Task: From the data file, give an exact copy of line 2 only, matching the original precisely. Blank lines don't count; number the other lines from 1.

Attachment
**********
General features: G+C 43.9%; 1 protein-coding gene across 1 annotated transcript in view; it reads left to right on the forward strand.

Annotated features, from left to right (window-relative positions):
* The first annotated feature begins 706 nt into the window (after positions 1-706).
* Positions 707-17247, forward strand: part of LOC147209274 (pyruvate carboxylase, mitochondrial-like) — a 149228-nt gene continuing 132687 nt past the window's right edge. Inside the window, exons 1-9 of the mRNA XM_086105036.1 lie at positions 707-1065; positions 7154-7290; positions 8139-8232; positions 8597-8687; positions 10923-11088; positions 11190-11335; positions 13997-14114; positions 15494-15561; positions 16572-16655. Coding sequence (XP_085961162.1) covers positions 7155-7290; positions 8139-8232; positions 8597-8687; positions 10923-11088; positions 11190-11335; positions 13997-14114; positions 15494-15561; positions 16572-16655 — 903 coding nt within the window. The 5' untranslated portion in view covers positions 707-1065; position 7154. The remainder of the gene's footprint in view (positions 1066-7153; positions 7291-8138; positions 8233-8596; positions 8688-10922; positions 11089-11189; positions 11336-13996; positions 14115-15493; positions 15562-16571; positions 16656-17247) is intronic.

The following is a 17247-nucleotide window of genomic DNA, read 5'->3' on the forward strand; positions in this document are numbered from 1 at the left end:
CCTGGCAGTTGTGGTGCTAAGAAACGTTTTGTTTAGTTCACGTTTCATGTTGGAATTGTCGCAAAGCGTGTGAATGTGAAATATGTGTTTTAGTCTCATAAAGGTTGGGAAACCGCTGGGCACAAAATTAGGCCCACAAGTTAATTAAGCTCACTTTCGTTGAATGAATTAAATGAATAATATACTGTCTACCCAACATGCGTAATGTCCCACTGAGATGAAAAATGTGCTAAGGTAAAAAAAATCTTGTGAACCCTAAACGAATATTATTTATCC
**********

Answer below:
Annotated features, from left to right (window-relative positions):